Via Yahoo Finance

Energy giant Chevron may have to sweeten its $33 billion offer for Anadarko Petroleum after fellow driller Occidental Petroleum put a higher bid on the table, analysts say.

Occidental is offering Anadarko shareholders $76 per share in cash and stock, in a deal valued at $57 billion first reported by CNBC. Earlier this month, Anadarko agreed to sell its business to Chevron for $65 per share, also in cash and stock.

“This sets up a virtually unprecedented scenario in the E&P industry: a genuine, outright bidding war,” said Raymond James analyst Pavel Molchanov. He noted that none of the last three oil and gas megamergers over the last 15 years have sparked hostile bids.

“To put the point even more strongly, Occidental is going head-to-head against a supermajor four times its size,” he said.

Several other analysts immediately questioned the wisdom of Occidental entering a bidding war with Chevron, and most see the latter emerging as the winner. But that does not mean Chevron won’t have to pay up to claim its prize.

Molchanov sees Chevron ultimately taking control of Anadarko, but he says that outcome “suggests that Chevron will try to match or even top Occidental’s bid.” However, he cautioned that the situation is very fluid, and any prediction is essentially a guess at this point.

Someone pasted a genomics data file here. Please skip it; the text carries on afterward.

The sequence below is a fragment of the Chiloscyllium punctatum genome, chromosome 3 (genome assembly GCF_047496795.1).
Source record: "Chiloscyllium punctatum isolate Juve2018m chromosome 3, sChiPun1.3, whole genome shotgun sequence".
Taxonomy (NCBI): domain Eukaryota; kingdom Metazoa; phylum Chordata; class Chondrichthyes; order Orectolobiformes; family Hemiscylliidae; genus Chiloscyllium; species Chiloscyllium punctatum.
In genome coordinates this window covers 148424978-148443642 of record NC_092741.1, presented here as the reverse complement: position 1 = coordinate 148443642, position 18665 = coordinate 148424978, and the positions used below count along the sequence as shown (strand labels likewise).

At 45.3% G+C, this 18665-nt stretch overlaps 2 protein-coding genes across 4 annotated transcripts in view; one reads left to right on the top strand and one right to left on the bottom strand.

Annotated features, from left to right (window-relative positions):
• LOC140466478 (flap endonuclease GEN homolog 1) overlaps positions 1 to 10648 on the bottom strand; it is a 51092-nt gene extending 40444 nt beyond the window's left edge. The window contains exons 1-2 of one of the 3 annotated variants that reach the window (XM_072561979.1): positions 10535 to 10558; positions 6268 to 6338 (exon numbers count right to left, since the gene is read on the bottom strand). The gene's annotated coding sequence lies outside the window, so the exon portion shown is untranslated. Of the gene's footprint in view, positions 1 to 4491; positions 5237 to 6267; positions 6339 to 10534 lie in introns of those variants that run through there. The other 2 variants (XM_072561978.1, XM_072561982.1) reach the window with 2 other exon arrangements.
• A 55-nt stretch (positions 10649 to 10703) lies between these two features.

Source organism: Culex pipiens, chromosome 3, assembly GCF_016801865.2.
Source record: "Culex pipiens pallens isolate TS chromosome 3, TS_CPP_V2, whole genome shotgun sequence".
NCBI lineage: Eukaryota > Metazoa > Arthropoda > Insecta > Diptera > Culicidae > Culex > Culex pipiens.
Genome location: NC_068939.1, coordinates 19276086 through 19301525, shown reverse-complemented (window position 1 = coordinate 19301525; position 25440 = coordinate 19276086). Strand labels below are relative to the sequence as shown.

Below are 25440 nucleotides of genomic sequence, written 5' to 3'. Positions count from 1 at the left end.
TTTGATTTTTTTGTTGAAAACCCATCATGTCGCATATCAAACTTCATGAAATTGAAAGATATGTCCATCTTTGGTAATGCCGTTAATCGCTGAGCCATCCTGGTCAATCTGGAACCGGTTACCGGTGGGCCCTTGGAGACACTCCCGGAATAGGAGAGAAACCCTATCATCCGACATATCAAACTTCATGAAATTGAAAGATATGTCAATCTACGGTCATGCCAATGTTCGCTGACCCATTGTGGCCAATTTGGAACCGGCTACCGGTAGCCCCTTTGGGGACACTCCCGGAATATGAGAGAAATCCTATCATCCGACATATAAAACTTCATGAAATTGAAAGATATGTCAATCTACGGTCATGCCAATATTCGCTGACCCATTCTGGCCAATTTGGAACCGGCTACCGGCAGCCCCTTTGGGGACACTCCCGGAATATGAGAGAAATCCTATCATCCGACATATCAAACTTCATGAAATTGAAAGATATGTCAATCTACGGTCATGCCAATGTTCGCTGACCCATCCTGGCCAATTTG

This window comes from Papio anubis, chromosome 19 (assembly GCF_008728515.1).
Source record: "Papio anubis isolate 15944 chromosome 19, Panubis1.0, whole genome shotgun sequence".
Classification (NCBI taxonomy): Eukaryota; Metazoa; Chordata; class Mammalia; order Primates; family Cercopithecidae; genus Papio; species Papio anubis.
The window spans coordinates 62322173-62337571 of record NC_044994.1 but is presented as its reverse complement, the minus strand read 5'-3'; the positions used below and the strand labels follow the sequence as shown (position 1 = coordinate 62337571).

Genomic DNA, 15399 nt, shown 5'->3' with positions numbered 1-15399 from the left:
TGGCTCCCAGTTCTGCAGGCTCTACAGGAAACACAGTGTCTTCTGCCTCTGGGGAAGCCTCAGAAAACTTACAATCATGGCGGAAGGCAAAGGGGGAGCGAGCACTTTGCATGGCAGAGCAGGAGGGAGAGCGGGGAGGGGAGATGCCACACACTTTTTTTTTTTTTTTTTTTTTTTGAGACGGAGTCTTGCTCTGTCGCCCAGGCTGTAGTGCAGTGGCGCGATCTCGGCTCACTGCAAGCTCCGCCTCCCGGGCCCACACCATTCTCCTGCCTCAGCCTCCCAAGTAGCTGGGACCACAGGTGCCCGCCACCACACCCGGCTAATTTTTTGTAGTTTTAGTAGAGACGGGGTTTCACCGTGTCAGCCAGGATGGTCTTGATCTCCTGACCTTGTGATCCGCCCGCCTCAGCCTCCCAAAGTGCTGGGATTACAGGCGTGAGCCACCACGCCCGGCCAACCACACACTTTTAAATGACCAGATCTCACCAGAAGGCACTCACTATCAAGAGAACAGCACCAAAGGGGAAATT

Paul Sankey, equity analyst at Mizuho Securities, believes Chevron could up its offer by $5 per share, but not much more. Right now, the odds are just as great that Chevron will stick with its original bid on the view that Anadarko shareholders favor its offer, he says.

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“We could see a bump, but equally they might just tough this out,” Sankey said in a research note on Wednesday. “Oxy’s bid is by no means a knock out in terms of premium [and] credibility, not certainty given the requirement for a shareholder vote.”

Major Occidental shareholders are currently indicating they will not back the bid, according to Sankey.

The winning bid will likely have to fall in the ballpark of Anadarko’s net asset value at roughly $76 per share, says Michael Bradley, managing director for equity sales at investment bank Tudor Pickering Holt.

He believes the minimum that Chevron will need to offer is $72-$73 per share. Around that level, it would be difficult for Occidental to compete because Anadarko shareholders prefer Chevron shares to Occidental’s stock, Bradley said.

In his view, Chevron is likely to sweeten its offer with cash rather than additional shares.

“Our best guess is that [Chevron] ‘WILL’ come back with a competing bid because there is an immense amount of deal logic to this combination and also because [Anadarko] assets are irreplaceable, so if you really want them then you WILL pay up,” Bradley said in a research note.

Analysts say Anadarko’s global assets better align with Chevron’s portfolio, but the biggest prize for either bidder is widely believed to be Anadarko’s acreage in the Permian basin, the top U.S. shale field.

On Wednesday, Occidental CEO Vicki Hollub told CNBC’s David Faber that she has not found an opportunity with more upside over the last two years.